These two worlds intersect within us. “Deep down in the mysterious “subliminal consciousness” there is a gate through which spiritual beings may come into contact with human personalities” (Maclaren). Fortunately, God’s angels minister to Christians (HB 1:14). Unfortunately, all human beings are susceptible to the influence of evil spirits. People are not born neutral. We have within us by birth a sin nature which we later embrace by choice and embellish by habit. We all have an innate propensity, a predisposition, toward evil. Evil spirits seek to resonate with this evil inner nature we all possess. If not held at bay by the Holy Spirit of God, these evil influences enter us through our inner spiritual gate, infiltrate our minds, and take over as much of our wills as we allow. They always go as far as an indwelt person permits. Our repeated yielding to temptation creates opportunity for evil to become more prominent in us through progressive degrees.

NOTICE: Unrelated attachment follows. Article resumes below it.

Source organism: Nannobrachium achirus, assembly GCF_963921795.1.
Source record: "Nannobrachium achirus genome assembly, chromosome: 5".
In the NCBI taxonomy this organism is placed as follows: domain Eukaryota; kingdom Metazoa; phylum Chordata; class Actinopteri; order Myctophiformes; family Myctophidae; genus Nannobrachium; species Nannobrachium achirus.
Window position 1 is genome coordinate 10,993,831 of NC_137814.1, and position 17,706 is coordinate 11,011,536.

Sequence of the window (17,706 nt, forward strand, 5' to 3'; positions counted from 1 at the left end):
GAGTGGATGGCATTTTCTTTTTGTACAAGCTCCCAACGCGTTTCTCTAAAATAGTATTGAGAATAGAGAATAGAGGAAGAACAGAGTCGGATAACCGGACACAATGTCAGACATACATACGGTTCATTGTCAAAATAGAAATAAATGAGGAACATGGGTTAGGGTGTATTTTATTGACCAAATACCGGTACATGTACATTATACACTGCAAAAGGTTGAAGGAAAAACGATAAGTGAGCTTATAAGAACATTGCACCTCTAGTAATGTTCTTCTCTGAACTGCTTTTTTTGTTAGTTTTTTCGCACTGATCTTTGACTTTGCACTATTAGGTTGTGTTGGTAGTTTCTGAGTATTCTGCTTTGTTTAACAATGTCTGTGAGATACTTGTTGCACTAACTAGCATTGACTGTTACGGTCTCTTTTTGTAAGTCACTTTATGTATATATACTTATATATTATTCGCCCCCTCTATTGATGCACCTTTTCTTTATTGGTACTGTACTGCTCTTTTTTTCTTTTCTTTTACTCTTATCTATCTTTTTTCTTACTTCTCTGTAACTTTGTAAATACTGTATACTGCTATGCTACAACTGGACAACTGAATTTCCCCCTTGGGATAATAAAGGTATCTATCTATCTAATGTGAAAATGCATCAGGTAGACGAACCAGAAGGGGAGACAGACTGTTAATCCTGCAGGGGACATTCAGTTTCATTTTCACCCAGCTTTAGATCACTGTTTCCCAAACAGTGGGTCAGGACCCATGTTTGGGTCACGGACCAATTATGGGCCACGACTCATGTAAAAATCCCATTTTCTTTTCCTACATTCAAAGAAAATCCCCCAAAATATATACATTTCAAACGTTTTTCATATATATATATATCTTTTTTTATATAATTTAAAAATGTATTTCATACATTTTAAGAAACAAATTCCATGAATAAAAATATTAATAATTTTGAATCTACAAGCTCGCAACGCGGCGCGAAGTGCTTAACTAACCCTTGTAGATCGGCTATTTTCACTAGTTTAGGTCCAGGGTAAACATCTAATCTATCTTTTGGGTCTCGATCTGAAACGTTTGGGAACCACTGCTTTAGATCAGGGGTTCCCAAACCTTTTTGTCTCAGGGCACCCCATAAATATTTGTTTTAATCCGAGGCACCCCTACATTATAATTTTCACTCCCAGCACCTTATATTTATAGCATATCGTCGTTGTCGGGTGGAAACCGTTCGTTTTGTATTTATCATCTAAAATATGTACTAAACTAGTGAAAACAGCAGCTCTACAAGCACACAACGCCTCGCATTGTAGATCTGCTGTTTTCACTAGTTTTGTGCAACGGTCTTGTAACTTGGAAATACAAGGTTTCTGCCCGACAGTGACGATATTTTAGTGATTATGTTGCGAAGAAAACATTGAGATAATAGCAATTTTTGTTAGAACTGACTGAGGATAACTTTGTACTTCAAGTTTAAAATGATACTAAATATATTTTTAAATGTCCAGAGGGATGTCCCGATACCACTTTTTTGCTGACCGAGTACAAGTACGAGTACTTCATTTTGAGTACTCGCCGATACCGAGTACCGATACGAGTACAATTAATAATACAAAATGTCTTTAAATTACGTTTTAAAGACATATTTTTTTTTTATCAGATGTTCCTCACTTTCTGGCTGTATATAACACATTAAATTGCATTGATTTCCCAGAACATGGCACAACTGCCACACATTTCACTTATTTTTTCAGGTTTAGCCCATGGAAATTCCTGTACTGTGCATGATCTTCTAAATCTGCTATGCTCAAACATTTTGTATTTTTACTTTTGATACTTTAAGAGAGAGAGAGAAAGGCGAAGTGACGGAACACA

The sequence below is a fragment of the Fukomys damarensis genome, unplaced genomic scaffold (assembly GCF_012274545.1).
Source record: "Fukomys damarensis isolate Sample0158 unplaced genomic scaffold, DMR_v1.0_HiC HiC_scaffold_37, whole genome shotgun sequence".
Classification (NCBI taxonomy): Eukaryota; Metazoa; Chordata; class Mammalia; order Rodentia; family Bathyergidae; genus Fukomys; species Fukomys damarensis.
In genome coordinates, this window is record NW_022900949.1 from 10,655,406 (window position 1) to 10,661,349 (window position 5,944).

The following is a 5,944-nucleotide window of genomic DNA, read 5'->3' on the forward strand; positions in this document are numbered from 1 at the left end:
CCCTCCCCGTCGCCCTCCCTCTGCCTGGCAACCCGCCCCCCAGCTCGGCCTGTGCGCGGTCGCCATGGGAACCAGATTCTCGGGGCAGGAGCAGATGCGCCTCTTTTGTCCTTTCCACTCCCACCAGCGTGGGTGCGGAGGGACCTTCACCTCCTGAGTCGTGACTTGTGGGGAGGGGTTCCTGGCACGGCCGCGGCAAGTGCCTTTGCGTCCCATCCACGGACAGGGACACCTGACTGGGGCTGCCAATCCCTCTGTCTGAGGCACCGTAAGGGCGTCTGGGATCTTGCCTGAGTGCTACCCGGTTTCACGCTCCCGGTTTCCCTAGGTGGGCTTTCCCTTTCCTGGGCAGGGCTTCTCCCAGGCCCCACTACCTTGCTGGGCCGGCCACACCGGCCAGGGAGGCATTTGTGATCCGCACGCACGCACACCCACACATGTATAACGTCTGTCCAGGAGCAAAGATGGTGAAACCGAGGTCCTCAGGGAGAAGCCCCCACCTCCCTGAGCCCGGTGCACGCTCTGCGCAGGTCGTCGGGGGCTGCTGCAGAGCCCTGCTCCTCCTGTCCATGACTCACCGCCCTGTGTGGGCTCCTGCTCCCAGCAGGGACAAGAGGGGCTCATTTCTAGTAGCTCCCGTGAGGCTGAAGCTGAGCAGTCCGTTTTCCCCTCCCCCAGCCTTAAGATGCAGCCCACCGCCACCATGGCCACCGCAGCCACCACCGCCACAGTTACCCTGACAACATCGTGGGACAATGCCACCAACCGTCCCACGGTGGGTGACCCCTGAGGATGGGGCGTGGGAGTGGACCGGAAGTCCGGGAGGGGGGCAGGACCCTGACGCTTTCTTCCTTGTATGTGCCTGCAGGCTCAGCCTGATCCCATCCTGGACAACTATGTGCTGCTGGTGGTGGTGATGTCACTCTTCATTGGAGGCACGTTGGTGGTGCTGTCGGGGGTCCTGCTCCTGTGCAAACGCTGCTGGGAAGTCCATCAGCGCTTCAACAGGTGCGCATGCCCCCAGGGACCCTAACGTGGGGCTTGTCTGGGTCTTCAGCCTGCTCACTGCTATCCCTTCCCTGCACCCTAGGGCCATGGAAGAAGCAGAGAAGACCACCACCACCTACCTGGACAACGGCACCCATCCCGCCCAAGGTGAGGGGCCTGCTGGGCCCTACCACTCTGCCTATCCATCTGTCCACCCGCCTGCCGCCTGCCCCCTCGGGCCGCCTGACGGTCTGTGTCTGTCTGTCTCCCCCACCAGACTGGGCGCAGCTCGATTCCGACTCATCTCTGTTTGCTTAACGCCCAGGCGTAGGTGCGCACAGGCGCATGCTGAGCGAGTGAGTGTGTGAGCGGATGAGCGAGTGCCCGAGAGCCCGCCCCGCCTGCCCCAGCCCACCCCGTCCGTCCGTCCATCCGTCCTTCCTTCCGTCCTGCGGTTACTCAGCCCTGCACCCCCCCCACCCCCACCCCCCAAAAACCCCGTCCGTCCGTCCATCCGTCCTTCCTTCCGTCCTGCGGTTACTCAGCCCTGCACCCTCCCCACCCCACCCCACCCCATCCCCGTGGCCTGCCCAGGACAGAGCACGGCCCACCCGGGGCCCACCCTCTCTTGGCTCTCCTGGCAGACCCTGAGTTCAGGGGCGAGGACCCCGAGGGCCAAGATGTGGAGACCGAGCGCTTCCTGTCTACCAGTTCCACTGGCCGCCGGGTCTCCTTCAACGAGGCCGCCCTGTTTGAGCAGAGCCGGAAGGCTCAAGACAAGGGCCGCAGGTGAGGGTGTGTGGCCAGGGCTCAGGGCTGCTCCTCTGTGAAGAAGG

“A spirit in rebellion against God necessarily gravitates downward” (Maclaren). Jesus warned of sin’s undertow, “Every one who commits sin is the slave of sin” (JN 8:34 NAS). Many foster their own slavery, becoming victims of their own ungovernable inner forces. Sin indulged long enough becomes sin in charge.